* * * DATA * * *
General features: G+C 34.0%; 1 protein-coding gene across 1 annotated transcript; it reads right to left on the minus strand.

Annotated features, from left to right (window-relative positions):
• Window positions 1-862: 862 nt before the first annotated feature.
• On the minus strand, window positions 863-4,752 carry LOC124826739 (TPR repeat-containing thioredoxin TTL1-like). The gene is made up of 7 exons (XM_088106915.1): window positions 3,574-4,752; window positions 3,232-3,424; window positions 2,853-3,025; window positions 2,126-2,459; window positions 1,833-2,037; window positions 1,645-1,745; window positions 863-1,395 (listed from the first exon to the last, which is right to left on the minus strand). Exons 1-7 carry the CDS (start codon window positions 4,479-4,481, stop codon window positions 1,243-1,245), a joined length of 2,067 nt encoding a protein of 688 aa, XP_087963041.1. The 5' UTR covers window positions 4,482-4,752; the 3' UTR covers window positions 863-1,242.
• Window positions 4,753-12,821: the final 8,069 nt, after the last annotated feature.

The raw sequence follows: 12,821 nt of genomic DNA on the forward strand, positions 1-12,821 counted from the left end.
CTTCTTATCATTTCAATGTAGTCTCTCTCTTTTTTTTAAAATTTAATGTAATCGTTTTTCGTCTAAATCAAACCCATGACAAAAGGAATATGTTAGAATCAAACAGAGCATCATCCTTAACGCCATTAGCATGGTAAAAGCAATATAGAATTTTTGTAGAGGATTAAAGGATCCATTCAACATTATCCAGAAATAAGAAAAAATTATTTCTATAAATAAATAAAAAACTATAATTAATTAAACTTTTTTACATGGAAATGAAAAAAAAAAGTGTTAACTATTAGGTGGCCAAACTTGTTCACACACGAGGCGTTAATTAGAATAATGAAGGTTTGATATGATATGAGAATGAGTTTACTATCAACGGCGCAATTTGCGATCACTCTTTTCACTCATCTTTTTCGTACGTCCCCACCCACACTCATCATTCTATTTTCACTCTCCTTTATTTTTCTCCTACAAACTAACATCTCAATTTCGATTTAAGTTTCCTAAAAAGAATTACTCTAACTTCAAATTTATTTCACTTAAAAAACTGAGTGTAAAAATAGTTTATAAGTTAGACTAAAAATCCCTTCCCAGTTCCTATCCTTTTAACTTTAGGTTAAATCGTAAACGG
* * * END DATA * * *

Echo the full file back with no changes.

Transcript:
General features: G+C 34.0%; 1 protein-coding gene across 1 annotated transcript; it reads right to left on the minus strand.

Annotated features, from left to right (window-relative positions):
• Window positions 1-862: 862 nt before the first annotated feature.
• On the minus strand, window positions 863-4,752 carry LOC124826739 (TPR repeat-containing thioredoxin TTL1-like). The gene is made up of 7 exons (XM_088106915.1): window positions 3,574-4,752; window positions 3,232-3,424; window positions 2,853-3,025; window positions 2,126-2,459; window positions 1,833-2,037; window positions 1,645-1,745; window positions 863-1,395 (listed from the first exon to the last, which is right to left on the minus strand). Exons 1-7 carry the CDS (start codon window positions 4,479-4,481, stop codon window positions 1,243-1,245), a joined length of 2,067 nt encoding a protein of 688 aa, XP_087963041.1. The 5' UTR covers window positions 4,482-4,752; the 3' UTR covers window positions 863-1,242.
• Window positions 4,753-12,821: the final 8,069 nt, after the last annotated feature.

The raw sequence follows: 12,821 nt of genomic DNA on the forward strand, positions 1-12,821 counted from the left end.
CTTCTTATCATTTCAATGTAGTCTCTCTCTTTTTTTTAAAATTTAATGTAATCGTTTTTCGTCTAAATCAAACCCATGACAAAAGGAATATGTTAGAATCAAACAGAGCATCATCCTTAACGCCATTAGCATGGTAAAAGCAATATAGAATTTTTGTAGAGGATTAAAGGATCCATTCAACATTATCCAGAAATAAGAAAAAATTATTTCTATAAATAAATAAAAAACTATAATTAATTAAACTTTTTTACATGGAAATGAAAAAAAAAAGTGTTAACTATTAGGTGGCCAAACTTGTTCACACACGAGGCGTTAATTAGAATAATGAAGGTTTGATATGATATGAGAATGAGTTTACTATCAACGGCGCAATTTGCGATCACTCTTTTCACTCATCTTTTTCGTACGTCCCCACCCACACTCATCATTCTATTTTCACTCTCCTTTATTTTTCTCCTACAAACTAACATCTCAATTTCGATTTAAGTTTCCTAAAAAGAATTACTCTAACTTCAAATTTATTTCACTTAAAAAACTGAGTGTAAAAATAGTTTATAAGTTAGACTAAAAATCCCTTCCCAGTTCCTATCCTTTTAACTTTAGGTTAAATCGTAAACGG